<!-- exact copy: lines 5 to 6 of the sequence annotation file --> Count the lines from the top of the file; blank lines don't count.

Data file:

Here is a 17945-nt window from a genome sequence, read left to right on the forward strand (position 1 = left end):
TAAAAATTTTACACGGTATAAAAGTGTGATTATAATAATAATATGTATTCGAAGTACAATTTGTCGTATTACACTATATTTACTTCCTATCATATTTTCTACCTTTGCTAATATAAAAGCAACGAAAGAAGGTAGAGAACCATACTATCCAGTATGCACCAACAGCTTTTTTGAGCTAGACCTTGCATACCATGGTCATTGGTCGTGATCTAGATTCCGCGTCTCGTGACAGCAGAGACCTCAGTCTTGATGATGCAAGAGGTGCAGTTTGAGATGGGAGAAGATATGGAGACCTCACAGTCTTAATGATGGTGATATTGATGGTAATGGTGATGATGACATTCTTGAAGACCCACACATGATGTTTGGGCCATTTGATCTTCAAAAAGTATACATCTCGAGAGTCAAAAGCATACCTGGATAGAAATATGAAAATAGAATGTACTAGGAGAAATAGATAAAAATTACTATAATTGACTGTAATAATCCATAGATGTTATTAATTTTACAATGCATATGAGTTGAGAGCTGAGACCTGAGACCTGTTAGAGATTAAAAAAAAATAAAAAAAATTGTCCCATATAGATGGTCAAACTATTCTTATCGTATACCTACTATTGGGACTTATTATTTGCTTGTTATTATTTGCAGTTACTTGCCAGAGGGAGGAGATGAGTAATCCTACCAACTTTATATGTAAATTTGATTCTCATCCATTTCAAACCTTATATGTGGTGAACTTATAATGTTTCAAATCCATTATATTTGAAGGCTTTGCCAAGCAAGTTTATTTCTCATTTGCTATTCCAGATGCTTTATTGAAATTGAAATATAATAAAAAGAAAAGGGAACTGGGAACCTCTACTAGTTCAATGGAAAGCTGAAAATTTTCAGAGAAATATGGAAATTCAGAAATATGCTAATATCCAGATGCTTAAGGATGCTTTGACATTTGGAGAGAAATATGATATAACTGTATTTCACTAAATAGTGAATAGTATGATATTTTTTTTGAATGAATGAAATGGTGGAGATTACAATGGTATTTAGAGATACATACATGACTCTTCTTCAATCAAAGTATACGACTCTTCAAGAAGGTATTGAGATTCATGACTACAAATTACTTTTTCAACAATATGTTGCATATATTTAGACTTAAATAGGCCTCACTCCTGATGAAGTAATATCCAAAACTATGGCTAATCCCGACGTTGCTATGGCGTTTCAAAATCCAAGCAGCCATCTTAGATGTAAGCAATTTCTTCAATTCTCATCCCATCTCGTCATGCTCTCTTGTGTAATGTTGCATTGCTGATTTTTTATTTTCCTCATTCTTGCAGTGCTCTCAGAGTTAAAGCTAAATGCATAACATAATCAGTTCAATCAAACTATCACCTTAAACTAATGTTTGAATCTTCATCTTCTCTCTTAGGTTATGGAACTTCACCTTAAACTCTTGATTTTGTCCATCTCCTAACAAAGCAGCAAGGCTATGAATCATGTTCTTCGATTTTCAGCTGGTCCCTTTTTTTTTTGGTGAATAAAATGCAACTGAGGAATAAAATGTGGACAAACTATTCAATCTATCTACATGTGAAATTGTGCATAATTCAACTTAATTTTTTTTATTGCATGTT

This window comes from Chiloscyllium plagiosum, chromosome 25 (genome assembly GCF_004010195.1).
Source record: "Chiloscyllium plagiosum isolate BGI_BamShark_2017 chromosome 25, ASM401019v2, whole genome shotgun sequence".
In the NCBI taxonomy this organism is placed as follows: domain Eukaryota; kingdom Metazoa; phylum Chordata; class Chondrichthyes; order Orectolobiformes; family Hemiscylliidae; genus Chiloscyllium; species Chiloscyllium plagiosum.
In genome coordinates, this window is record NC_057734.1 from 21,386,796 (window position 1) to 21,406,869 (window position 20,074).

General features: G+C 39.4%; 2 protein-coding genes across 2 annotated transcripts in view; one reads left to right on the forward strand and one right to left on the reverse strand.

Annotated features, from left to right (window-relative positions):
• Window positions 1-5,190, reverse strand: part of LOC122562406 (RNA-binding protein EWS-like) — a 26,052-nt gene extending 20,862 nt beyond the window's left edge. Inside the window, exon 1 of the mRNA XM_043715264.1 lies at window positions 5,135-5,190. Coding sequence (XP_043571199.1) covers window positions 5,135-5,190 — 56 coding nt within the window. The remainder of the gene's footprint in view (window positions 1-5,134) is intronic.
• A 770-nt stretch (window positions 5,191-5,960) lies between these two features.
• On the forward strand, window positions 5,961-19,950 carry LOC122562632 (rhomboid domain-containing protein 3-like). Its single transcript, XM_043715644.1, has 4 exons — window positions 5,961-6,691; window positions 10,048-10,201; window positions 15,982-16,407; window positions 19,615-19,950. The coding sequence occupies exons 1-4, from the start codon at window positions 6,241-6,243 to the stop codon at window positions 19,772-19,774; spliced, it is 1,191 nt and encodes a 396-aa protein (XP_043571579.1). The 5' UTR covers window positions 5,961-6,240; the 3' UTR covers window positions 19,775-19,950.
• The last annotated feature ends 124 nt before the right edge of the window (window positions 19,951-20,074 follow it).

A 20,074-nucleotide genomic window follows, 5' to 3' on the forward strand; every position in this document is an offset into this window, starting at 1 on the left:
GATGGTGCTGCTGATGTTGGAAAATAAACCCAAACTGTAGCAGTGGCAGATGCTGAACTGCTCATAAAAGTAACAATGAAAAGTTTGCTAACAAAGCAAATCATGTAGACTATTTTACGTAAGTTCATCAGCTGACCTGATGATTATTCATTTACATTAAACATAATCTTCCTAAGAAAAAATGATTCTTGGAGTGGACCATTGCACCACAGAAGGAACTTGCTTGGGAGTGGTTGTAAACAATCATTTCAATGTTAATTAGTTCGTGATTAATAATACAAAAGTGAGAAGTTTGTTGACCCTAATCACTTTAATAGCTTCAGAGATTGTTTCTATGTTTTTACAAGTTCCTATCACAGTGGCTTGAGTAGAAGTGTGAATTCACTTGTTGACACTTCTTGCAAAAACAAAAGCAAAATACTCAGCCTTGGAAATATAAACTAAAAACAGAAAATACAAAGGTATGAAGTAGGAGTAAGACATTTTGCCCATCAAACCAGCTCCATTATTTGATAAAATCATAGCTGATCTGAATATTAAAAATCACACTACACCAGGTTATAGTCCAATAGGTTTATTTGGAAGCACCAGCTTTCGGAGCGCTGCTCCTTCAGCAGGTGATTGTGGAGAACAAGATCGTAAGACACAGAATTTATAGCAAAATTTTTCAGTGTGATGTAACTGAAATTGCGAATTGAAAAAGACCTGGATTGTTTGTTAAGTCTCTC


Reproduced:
In the NCBI taxonomy this organism is placed as follows: domain Eukaryota; kingdom Metazoa; phylum Chordata; class Chondrichthyes; order Orectolobiformes; family Hemiscylliidae; genus Chiloscyllium; species Chiloscyllium plagiosum.
In genome coordinates, this window is record NC_057734.1 from 21,386,796 (window position 1) to 21,406,869 (window position 20,074).